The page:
Handling the Transition to Long Term Care
The decision to transition an aging loved one into long term care can be a difficult and involved process. Many factors will likely come into play when making such a complicated and serious decision.
What is Long Term Care?
Long term care is fairly complex term that can involve a variety of care scenarios.
Basically described, long term care is a service that generally involves skilled nursing care for medical conditions, and 24 hour supervision for seniors that are no longer able to provide sufficient care for themselves. Options for long term care consist of moving to a nursing home or residential care facility, or arranging the services of a live-in caregiver.
Eligibility for Long Term Care Subsidies in Ontario
There are government subsidies available for some long term care residents in Ontario. Eligibility is based on a range of factors, including:
- Health status
- Type of long term care accommodation (only basic accommodation is covered)
- Applicant must already be receiving:
- Old age pension
- Ontario disability support
- Guaranteed income supplement
You will have to fill out an application form and provide a number of supporting documents to determine eligibility.
Helping your Loved One Transition to Long Term Care
The transition to a long term care facility is a big move for seniors and their families. Not only is the move itself stressful, but seniors are forced to say goodbye to the comfort of home. In many cases, the person moving has lived in the house or neighborhood for years, and possibly even their whole lives.
Also, a lot of seniors see this move as a loss of independence. Offering positive reassurance and an optimistic attitude toward the move can be a big help.
Some ways to help make the transition to long term care a smooth one, may be:
- Be patient
- Help your loved one get closure
- Create a comfortable new home
- Talk to the staff
- Stay involved
Patience is paramount when helping a loved one make the move to a long term care facility. This move is likely to take a considerable emotional, mental, and physical toll on your elderly relative. Trying to rush the process before they are ready will only end in frustration and resentment.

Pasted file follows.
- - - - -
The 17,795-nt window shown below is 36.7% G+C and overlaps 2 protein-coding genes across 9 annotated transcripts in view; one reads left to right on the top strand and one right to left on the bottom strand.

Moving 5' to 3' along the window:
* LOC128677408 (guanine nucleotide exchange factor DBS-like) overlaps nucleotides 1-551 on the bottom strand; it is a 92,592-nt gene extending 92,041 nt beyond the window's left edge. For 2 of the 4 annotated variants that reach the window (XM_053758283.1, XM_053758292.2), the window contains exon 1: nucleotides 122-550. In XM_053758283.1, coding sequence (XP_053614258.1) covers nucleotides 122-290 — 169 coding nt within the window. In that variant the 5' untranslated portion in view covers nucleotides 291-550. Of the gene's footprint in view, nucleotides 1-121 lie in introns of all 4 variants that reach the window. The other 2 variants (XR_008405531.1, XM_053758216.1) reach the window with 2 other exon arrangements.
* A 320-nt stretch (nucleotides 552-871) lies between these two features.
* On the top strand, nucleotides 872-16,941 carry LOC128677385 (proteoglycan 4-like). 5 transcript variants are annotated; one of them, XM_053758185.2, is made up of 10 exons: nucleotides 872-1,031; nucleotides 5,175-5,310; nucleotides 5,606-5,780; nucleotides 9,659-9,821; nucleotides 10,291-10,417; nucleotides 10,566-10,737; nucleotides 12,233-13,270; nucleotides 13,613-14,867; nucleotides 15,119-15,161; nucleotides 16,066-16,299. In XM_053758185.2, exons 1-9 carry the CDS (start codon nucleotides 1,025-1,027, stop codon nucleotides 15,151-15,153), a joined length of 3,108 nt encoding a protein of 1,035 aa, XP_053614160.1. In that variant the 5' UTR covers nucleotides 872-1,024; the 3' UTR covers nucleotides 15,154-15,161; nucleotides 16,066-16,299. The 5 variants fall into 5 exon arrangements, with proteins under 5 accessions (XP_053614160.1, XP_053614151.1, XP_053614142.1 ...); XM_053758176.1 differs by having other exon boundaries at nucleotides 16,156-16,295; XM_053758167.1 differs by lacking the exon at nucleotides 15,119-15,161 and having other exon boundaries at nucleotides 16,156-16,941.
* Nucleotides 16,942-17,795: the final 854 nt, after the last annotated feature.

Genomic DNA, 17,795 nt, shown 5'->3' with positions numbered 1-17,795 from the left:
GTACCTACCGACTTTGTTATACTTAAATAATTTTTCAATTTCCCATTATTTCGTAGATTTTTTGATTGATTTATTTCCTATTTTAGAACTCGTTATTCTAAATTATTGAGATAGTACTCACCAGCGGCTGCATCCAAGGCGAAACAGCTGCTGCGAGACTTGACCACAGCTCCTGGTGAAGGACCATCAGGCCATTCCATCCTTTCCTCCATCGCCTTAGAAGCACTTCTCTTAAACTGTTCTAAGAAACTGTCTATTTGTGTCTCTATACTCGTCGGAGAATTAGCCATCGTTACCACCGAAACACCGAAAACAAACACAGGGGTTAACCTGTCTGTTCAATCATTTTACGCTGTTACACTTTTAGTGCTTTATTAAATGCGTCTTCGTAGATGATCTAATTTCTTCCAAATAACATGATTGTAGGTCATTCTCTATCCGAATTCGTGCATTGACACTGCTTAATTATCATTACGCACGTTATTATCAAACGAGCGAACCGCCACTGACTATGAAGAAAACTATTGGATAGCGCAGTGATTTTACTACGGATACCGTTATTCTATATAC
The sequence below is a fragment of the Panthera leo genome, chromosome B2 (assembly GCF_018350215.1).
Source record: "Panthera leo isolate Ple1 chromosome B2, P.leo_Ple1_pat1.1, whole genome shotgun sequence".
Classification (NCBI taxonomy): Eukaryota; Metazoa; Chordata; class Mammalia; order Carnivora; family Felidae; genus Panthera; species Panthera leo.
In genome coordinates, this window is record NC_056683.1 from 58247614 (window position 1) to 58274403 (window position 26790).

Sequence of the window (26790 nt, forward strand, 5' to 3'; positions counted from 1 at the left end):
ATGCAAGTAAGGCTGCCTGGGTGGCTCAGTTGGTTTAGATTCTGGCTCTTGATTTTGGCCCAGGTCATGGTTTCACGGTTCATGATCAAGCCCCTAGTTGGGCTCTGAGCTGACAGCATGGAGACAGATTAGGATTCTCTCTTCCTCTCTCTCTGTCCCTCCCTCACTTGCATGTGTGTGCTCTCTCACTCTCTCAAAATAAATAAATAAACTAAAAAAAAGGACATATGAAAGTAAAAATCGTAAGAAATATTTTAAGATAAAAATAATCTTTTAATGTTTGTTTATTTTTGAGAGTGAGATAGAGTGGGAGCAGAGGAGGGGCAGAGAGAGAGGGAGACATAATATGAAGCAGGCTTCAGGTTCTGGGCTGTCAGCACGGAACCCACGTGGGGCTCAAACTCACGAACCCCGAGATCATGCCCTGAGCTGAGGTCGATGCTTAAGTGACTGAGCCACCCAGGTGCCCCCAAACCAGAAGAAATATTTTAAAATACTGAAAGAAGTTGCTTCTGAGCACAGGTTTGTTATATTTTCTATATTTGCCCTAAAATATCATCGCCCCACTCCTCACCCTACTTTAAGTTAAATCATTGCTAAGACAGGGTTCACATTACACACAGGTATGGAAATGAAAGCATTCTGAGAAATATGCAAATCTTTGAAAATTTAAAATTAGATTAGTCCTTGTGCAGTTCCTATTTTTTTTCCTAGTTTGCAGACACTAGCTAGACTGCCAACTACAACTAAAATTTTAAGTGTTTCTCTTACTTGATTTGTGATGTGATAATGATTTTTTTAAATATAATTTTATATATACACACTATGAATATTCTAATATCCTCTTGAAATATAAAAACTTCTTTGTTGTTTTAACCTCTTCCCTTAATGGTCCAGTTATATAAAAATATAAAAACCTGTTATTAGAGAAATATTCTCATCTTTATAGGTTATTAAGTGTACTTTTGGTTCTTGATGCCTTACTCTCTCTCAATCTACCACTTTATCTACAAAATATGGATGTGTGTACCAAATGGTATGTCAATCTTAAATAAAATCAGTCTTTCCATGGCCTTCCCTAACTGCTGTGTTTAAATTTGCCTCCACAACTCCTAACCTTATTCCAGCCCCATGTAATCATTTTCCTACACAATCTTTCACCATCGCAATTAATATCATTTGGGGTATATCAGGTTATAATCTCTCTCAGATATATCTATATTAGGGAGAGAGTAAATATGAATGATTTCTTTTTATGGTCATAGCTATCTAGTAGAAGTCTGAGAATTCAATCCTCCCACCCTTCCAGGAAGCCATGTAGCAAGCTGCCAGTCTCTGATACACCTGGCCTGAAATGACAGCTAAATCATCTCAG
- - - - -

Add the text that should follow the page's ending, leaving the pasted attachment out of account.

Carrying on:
Moving to a new residence with a lot less storage space is going to mean getting rid of a lot of personal items and property. Going through everything to decide what is to be kept and what is to be purged is going to take time. Try to be as patient and compassionate as possible to ease the hardship.
It is not easy to move away from friends and family, and leaving the house that provided years of comfort behind. A home is more than just an inanimate object due to the good times and memories created there.
A goodbye celebration is usually an effective solution, maybe a special dinner with friends and family to say farewell.
Downsizing is pretty much inevitable when moving to a residential care unit. Some memorable items can be stored with family and friends, but a lot of furniture and other items in the house will have to go. This again requires time and patience. Getting familiar with the layout and measurement of the new space will provide a clearer picture of what can be moved and what can’t.
New Residence Décor
One of the best ways to help your loved one adjust to their new surrounding is to decorate it with the familiar comforts of home. Putting up pictures of loved ones, and bringing along a favorite old chair, books, music, and other intimate items can make a big difference for comfortably settling in.
Talk to the Staff
Getting to know the staff at the long term care facility can also be quite beneficial. Find out who your loved one’s new primary caregiver is and get their contact information. This can help bring peace of mind, knowing what kind of support they are receiving.
Building a good relationship with caregivers can help to get more information about daily operations, routines, and other important services. You can also let caregivers know they can contact you anytime with any concerns.
One reason a lot of seniors are so reluctant to move to a long term care facility is the fear that they will be forgotten. Ask staff members what you can do to assist with ongoing care, and make sure to visit as often as possible. You can also take your loved out for excursions now and then for a little excitement.